New data from Westpac NZ shows a dramatic change in spending habits by New Zealanders in the first fortnight of lockdown.
Home meal kits and digital downloads were in hot demand as households readjusted to life within their own four walls, while shops such as bakeries and fast-food stores saw a massive drop off in business.
Westpac NZ Chief Experience Officer, Oliver Lynch, says Kiwis aren’t just spending money on different things than before, they’re also spending at different times of the day.
“Transaction levels between 10pm and midnight have been 61% lower than usual during lockdown, which reflects we’re not going out and socialising with friends, or perhaps that we’re just getting to bed earlier for a good night’s sleep,” Lynch says.
Spending on downloaded content doubles
“Spending on downloaded content from companies like Apple and Amazon as a proportion of all spending has more than doubled from 2.3% to 5%, while the share of transactions at specialty food markets like Farro and home-meal kit companies like Hello Fresh are up from 1.8% to 3.1%, a 72% increase in share.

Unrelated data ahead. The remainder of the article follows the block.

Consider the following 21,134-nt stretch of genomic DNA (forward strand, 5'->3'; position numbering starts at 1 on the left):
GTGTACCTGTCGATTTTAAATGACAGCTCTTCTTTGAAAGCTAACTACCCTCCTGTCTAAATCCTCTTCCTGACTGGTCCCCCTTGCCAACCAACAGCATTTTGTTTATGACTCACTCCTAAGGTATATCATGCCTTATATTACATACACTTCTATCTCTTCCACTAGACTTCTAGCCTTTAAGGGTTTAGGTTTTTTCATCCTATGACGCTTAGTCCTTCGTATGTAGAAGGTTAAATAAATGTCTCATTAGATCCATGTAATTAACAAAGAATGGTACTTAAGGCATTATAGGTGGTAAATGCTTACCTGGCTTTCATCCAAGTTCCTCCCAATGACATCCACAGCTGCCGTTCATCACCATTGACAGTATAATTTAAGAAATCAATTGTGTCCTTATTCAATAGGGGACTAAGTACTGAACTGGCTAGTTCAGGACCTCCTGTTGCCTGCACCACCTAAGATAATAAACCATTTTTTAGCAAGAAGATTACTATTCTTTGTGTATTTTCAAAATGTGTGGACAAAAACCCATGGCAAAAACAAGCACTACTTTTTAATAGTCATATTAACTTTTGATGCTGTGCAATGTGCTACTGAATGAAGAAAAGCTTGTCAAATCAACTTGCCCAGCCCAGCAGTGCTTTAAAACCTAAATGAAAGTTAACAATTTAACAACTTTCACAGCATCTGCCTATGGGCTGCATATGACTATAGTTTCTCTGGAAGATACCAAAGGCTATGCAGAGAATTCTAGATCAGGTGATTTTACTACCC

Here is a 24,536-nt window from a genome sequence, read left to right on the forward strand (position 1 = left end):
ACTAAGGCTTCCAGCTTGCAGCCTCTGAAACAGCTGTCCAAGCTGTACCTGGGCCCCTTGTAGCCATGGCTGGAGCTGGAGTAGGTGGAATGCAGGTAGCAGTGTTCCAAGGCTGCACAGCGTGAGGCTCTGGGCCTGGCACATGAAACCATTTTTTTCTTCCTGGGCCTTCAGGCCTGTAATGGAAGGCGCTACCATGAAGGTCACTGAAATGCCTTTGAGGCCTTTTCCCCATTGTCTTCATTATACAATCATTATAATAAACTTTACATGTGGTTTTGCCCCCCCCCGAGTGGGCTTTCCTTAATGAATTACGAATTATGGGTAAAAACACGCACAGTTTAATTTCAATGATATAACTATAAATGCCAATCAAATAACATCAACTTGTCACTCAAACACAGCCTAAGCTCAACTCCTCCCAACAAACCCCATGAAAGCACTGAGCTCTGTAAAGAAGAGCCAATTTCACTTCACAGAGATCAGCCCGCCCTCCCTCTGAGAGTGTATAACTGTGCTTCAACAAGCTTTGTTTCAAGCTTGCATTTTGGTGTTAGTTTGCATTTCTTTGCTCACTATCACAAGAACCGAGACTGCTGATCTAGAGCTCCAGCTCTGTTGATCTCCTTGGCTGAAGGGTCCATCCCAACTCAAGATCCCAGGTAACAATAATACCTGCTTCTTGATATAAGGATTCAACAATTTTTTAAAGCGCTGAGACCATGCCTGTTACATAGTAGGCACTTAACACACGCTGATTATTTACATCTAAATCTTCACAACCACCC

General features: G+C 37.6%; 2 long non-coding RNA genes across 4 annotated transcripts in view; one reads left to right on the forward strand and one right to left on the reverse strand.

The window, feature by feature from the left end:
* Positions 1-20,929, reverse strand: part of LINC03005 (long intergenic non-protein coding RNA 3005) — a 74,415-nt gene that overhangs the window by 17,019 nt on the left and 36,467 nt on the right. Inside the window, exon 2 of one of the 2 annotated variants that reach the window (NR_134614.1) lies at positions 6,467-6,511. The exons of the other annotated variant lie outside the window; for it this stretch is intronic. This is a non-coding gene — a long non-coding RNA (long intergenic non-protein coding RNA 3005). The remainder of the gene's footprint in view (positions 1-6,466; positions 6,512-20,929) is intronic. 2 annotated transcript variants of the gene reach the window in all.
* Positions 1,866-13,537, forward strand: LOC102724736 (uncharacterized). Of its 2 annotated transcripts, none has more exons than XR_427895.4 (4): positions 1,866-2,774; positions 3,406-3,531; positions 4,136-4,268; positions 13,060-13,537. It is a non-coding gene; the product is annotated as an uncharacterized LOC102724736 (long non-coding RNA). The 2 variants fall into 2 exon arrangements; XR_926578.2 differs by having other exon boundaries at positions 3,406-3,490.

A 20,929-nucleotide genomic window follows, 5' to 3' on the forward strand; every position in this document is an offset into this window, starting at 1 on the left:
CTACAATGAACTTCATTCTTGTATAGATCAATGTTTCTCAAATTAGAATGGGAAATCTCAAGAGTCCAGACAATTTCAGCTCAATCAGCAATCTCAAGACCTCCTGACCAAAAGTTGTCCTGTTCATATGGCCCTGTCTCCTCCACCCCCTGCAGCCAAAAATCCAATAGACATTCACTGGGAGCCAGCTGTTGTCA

“In other words, Kiwis are reading, binge-watching and cooking up a storm.”
Purchases were down 99% at bakeries and 97% at fast-food retailers, with vending machines making up much of the remaining spending. Transactions at building supply companies and service stations also dropped by 82% and 57% from their pre-lockdown levels respectively.
Supermarket spending accounted for 22% of all transactions – up from 16% in pre-lockdown times.
Bakeries, cafes and fast food are big losers
“It’s clear that many small businesses like bakeries and cafes have been hit hard by the latest lockdown,” Lynch noted.
He added that Westpac has moved to help these businesses with support options like temporary overdrafts to help them manage cashflow issues. It has also waived minimum merchant service fees for small businesses during September and October.
And with more people shopping online during lockdown, the bank says it’s important for Kiwis to stay vigilant against fraud and scams.
“When buying online, investigate the website you’re buying from to make sure it’s legitimate. It can be as simple as typing the name of the product or retailer into Google along with the word “scam” – if it’s a scam, there will usually be information about it already online,” Lynch advised.